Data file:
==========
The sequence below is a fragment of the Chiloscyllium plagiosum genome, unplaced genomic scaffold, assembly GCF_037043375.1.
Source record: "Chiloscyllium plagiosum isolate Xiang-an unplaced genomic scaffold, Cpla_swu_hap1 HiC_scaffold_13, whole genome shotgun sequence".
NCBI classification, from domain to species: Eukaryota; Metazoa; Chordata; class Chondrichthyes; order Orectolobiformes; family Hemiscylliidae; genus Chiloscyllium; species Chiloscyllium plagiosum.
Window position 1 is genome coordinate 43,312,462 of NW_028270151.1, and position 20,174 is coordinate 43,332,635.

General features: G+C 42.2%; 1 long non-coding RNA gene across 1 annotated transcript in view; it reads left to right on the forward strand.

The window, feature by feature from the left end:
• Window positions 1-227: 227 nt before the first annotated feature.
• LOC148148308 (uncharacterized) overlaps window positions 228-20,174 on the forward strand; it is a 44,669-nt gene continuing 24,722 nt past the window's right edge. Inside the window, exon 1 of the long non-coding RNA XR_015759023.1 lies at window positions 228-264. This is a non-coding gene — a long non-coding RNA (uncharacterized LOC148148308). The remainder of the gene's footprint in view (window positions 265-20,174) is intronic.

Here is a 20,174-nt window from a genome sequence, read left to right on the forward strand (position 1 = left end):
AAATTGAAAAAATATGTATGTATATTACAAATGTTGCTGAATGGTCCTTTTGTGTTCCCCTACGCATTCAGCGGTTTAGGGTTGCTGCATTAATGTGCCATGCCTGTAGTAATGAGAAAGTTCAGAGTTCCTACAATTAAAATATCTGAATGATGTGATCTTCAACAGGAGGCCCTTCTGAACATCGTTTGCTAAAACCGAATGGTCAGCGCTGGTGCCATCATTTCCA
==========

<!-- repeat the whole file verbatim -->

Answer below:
The sequence below is a fragment of the Chiloscyllium plagiosum genome, unplaced genomic scaffold, assembly GCF_037043375.1.
Source record: "Chiloscyllium plagiosum isolate Xiang-an unplaced genomic scaffold, Cpla_swu_hap1 HiC_scaffold_13, whole genome shotgun sequence".
NCBI classification, from domain to species: Eukaryota; Metazoa; Chordata; class Chondrichthyes; order Orectolobiformes; family Hemiscylliidae; genus Chiloscyllium; species Chiloscyllium plagiosum.
Window position 1 is genome coordinate 43,312,462 of NW_028270151.1, and position 20,174 is coordinate 43,332,635.

General features: G+C 42.2%; 1 long non-coding RNA gene across 1 annotated transcript in view; it reads left to right on the forward strand.

The window, feature by feature from the left end:
• Window positions 1-227: 227 nt before the first annotated feature.
• LOC148148308 (uncharacterized) overlaps window positions 228-20,174 on the forward strand; it is a 44,669-nt gene continuing 24,722 nt past the window's right edge. Inside the window, exon 1 of the long non-coding RNA XR_015759023.1 lies at window positions 228-264. This is a non-coding gene — a long non-coding RNA (uncharacterized LOC148148308). The remainder of the gene's footprint in view (window positions 265-20,174) is intronic.

Here is a 20,174-nt window from a genome sequence, read left to right on the forward strand (position 1 = left end):
AAATTGAAAAAATATGTATGTATATTACAAATGTTGCTGAATGGTCCTTTTGTGTTCCCCTACGCATTCAGCGGTTTAGGGTTGCTGCATTAATGTGCCATGCCTGTAGTAATGAGAAAGTTCAGAGTTCCTACAATTAAAATATCTGAATGATGTGATCTTCAACAGGAGGCCCTTCTGAACATCGTTTGCTAAAACCGAATGGTCAGCGCTGGTGCCATCATTTCCA